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Last night, I kicked back and spent time working on repairing the ArmchairGM account. Sadly, there was no way to transfer the information from the “InterMat” username to a new one, so “BryantWrestling” was born.
Around 2 a.m., I was watching bad movie after bad movie and then stumbled across “ Going to the Mat.” I hit info to see what it was about. A blind teen and his quest for a challenge and his own acceptance goes out for the wrestling team. This creates a rift between the movie-typical high school jock and the cocky new blind kid set on cracking jokes at others to deflect his own affliction.
The main character, Jason (Jace) Newfield, is played by one of the Lawrence brothers — Andy. Yes, the same family that produced Joey Lawrence and his “woah” on the 90’s sitcom “Blossom.” I never found the appeal in Mayam Bialik.
Newfield’s character struggles more with the adaptation of a new home — Utah — as compared to his musically-driven life in New York, where the family had previously lived.
Oh, I failed to mention, this was a made-for-television movie made by Disney. Yes, I was watching The Disney Channel at 3 a.m. In terms of being watchable, “Going to the Mat” was a feel good teen flick aimed at positive vibes and overcoming adversity — something wrestling teaches all of us. Wrestling as a backdrop for this was not only realistic, it’s not as uncommon as people believe. In Virginia, the first two Group AA state championships in the 1970’s were won by the Virginia School for the Deaf & Blind. I’ve known several blind wrestlers throughout the years and if you think pressure and positioning is key for those of us who can see, multiply that ten-fold for a blind athlete.
It’s typical in movies where wrestling is mentioned to see Hollywood, or whoever produces the flick, to get many aspects of the sport wrong. “Going to the Mat” had some sensationalism in terms of the actual realism involved with wrestling, but D.B. Sweeney’s portrayal of Coach Rice of Homestead High was solid in terms of acting like a coach and getting terminology down. In all previous movies (save Reversal), which showed wrestling practice scenes, I’d never heard “hip heist” used. Wow, real terminology. It’s basic, but it added to the movie from a wrestling fan’s perspective.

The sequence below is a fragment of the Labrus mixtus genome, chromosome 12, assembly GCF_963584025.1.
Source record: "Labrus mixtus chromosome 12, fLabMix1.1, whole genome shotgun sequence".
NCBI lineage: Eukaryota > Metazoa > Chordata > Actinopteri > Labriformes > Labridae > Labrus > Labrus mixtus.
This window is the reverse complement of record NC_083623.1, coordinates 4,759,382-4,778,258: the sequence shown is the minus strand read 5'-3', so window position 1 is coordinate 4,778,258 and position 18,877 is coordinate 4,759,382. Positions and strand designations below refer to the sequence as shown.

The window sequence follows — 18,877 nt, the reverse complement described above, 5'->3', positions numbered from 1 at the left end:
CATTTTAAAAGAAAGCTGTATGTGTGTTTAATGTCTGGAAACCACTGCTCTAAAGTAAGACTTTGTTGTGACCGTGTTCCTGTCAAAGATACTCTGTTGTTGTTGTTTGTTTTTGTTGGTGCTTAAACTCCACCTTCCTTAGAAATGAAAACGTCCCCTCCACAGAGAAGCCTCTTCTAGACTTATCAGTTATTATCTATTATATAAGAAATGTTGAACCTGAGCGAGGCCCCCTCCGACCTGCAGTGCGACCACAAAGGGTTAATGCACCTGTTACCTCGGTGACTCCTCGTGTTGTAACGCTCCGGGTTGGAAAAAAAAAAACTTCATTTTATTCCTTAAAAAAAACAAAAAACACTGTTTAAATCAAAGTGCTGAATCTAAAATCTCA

The wrestling scenes were far too unrealistic in terms of way too many pins and throws. Some of the officials positions weren’t too close — but there were realistic attacks and terminology. Late in the movie, a familiar face to some wrestling fans showed up as a referee. That face is the one of current Utah Valley University head coach Greg Williams, who was a technical adviser to the movie which was filmed in Utah.
Williams played the role of an official in the movie’s climactic final match between Newfield and T-Rex Turner, a two-time state champion from a rival high school who earlier in the movie pinned Newfield’s teammate, Josh Lambrix, who was too drained from dropping “too much” weight in a short time.
While the cut wasn’t extreme by any means, but the movie didn’t stress the weight cut element of the sport, which is something “Reversal” focused too much on. The weight cutting aspect affected Lambrix’s performance, which is true in many cases if done improperly.
Another realistic element added was the role of Alessandra Toreson as Mary Beth Rice, the daughter of the coach. Many wrestling coaches daughters have the same traits Toreson portrays. Knowledgeable about the sport and accepting of how wrestlers and their parents act. Newfield’s parents are new to the sport and ask questions very typical of first-timers. My own mother had the very same type of questions when I started wrestling in high school.
Watching this as a general movie person, it was a nice little find. Watching this as a wrestling fan made me question certain wrestling elements of the movie, but it was easily more believable than the Olympiad Wrestling scene in Meatballs, which was on earlier in the day on one of the HBO’s.
It’s a feel-good movie and if wrestling fans can actually catch this, it’s a good little movie. Not great, not completely realistic, but a good little movie.
Oh, and it’s got Wayne Brady in it as a blind music teacher and reluctant confidant of Newfield.
The movie came out in 2004 … which would be close to the time of Brady’s infamous “I’m Wayne Brady, B*tch!” sketch from Chappelle Show. A contrast, but something that did give me a chuckle.